Speaking of the conversation, I will tell you a story about how things work. I did a movie many years ago based on a story I did for Newsweek called Red Flag about an Air Force war game that’s realistic that people were getting killed. They’re still doing the games now at Nellis Air Force Base in Nevada. That was a two-hour movie we did for CBS. When that movie aired, I got a call from the US Navy saying, “We’d love to do a movie with you. What do you want to do?” I said, “I want to do X.” They laughed at me and they said, “It’s never been allowed. It’s never going to be happening. You can’t do it.” I said, “If I could do it, who would be the person to give me permission?” They said, “CINCPAC, Commander-in-Chief of the Pacific in Pearl.” I said, “Can you get me an appointment to go see the admiral?” They go, “Why? Are you going to fly all the way to Hawaii so he can say no?” I said, “Yeah.”

They gave me a ten-minute appointment at 9:00 in the morning on a Monday. I flew up on a Saturday. I walked in to see him. He could care less about me. I was told to have a meeting. He didn’t want to be there. It was an office the size of Grand Central Station. Everybody was in their dress whites. They didn’t want me to be there. It was like a courtesy call. I give him a commemorative coin and get him out. This is the difference. You seek out common ground and I knew that I had maybe fifteen seconds to figure out what the common ground was.

I got lucky because behind his desk was a photograph of a boat and it turned out I knew the boat well. I said to him, “Is that a Bertram 31?” He said, “Damn straight.” I said, “That’s the best boat they ever built.” He said, “You’re not kidding?” I said, “Let me guess. When you make a hard right turn, the engine cavitates and the water pump overflows, doesn’t it?” He goes, “Yeah.” I said, “Here’s how you fix it. You’re going to do a bypass on the impeller.” We start talking like that and ten minutes later, the officer is going to say, “Admiral, your time is up.” He looked at me and said, “Do you have lunch plans?” I said, “I’m all yours.” He said, “Meet me at the officers club.”

DE 18 | Travel Tips

Travel Tips: The first place to go is the fire department. They’ve been in everybody’s hotel and restaurant. They’ve been everywhere. They know where to go.

 

When that lunch was over, all hell broke loose in Pearl Harbor. All hell broke loose in the Pentagon because I was given the first top security clearance to go on a class of admission on an attack nuclear sub. When the Pentagon found out about it, they made the admiral go with me. It turned out to be fabulous because what was I doing at the time in addition to being a journalist? I was the head of television at Paramount. Now, go do your homework and find out what came after that.

The Hunt for Red October, I’m guessing.

You got it. I allowed it to be made because they felt comfortable because they’d worked with me. I had nothing to do with the movie, except all the stuff you saw in that movie happened to us on that mission other than Sean Connery defecting.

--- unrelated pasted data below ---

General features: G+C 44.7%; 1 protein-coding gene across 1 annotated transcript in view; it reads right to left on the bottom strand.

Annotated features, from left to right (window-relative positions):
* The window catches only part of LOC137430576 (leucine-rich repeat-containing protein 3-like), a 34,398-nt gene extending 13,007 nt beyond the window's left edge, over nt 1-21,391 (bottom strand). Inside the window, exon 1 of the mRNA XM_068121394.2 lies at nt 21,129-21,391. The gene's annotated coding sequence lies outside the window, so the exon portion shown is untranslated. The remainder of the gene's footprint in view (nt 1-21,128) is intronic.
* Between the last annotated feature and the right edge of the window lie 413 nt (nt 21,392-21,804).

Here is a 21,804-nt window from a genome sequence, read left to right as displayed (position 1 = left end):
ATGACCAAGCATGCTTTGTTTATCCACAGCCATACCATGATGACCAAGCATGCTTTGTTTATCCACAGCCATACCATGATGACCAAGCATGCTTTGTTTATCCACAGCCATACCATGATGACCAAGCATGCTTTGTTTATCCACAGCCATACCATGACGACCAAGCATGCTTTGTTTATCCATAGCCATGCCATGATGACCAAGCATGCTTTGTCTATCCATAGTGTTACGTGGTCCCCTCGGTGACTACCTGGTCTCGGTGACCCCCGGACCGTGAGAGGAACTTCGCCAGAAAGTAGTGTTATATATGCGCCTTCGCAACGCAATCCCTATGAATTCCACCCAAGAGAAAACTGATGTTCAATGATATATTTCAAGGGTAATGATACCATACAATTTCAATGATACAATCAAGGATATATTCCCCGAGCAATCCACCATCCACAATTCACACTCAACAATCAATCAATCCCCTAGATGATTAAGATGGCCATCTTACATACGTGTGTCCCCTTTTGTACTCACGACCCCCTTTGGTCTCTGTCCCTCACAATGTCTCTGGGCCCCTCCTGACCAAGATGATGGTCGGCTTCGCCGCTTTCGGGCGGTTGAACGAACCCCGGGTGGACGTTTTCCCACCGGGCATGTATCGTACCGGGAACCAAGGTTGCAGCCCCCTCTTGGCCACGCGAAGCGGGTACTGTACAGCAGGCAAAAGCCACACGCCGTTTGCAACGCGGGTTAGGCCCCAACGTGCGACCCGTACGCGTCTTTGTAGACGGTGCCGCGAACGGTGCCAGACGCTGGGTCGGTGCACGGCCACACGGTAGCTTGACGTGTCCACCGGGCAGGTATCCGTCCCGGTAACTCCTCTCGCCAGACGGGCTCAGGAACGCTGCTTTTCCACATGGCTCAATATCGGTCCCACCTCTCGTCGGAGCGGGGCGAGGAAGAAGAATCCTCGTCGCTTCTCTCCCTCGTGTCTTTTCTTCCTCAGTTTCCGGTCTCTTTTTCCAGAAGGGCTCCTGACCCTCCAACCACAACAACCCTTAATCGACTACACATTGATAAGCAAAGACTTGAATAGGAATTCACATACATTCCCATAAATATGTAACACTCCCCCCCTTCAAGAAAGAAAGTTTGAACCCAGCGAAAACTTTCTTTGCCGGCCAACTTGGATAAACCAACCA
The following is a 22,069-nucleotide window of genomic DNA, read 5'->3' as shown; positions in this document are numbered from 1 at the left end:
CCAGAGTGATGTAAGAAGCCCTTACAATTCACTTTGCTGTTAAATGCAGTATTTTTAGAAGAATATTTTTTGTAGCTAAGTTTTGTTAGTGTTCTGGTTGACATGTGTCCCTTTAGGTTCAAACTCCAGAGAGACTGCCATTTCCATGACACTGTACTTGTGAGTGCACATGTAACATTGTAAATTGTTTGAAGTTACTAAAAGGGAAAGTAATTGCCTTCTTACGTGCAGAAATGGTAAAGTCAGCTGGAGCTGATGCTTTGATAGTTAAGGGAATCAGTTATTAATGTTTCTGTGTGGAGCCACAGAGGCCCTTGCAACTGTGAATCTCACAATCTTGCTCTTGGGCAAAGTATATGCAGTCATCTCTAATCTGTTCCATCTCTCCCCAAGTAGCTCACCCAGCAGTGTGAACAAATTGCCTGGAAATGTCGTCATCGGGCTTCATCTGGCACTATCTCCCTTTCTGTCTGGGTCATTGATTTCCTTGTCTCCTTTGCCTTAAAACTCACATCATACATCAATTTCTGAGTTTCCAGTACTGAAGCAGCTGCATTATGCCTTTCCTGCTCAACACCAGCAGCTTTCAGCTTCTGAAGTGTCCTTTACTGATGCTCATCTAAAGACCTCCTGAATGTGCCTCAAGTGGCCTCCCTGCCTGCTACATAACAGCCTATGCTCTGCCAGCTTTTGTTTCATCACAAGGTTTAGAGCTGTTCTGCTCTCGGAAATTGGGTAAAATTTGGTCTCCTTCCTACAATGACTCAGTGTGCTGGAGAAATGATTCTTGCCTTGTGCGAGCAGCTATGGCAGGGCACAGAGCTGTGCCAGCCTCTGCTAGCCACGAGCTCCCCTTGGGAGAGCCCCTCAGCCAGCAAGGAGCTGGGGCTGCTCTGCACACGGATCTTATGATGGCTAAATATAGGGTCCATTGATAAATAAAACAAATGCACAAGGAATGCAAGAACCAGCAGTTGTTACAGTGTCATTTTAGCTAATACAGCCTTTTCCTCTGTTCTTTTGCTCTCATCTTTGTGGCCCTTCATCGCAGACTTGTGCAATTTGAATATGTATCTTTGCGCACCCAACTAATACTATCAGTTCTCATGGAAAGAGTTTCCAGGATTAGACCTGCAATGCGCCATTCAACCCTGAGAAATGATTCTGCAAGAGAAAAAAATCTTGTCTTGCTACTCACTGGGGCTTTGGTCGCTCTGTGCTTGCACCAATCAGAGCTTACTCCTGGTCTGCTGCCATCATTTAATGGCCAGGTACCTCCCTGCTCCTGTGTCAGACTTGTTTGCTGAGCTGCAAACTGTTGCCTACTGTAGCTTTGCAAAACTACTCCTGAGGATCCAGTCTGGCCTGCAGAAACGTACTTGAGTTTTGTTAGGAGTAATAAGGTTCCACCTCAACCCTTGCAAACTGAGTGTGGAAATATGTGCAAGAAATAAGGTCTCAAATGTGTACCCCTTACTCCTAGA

Do you get a tip from somebody or is there already a story and you’re going deeper into it? How does it evolve?

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It starts with relationships. I like to think of myself as a walking Rolodex. I can make the calls that will be taken usually not because of my sparkling personality, but because of the chair in which I sit. People don’t get this. It’s like me walking into the admiral’s office asking if I could go on the sub. That’s not how it gets done. You spend a lot of time not asking for it. The analogy would be, how do you get an upgrade on a plane? You get to the airport, you see all these people standing around the counter like the scene from Midnight Express. They’re walking in circles and they’ve all asked the same question, “Can I have an upgrade?” The answer is, “No, get out of here.”

That’s not how I do it. What I do in normal times either in LAX or JFK, I will go out to the airport on a day I have no plans to go anywhere, zero. I will pick a terminal and I’ll walk the counters at a time they’re not busy like 11:00 in the morning and I get to know everybody. I talk to them about things that are interesting to them, things they could learn from. I establish common ground so that when something goes on, they call me. It’s not me showing up like I parachuted in and they don’t know me from a hologram. They do know me. That means every day, I wake up with a call list of 120 people and of those people, I can promise you, 90 of them I have no agenda.

I’m calling to say hi and check-in. I’m not asking for anything nor would I. At the end of the day, do you know what happens to those people when they’re doing their own psychological post-mortem of how their day was? They liked me better because I was the only person not asking for anything at all. People forget it. You’ve got to plant the seeds. You’ve got to establish relationships. You’ve got to nurture them. You’ve got to establish trust and out of that trust then they’ll feel comfortable if not telling you the whole story, at least pointing you in the right direction.

DE 18 | Travel Tips

Travel Tips: It’s an amazing moment to be up there sitting there at about 4:35 in the morning, just as the moon was going down and the sun was coming up.

 

Do you get jaded by travel? You’ve done it so much or do you still get surprised and amazed when you get off that airplane?

I get surprised every time. The word surprise has extra meaning because if you think about all of your travel experiences, nothing ever goes according to plan. The plan is the worst thing you could ever do. It’s the worst four-letter word other than other things. I remember I was on a flight going from New York to LA. It’s a 1:00 flight on Delta. I was sitting up in first class and I see all these maintenance guys come on the plane. I go, “What’s going on?” They said, “The front lavatory is overflowing. It’s not a good sign.” It was a 757. Speaking of duct tape, these guys go up and start duct-taping the floor around the toilet and duct-taping this. They said, “We’re all fixed.”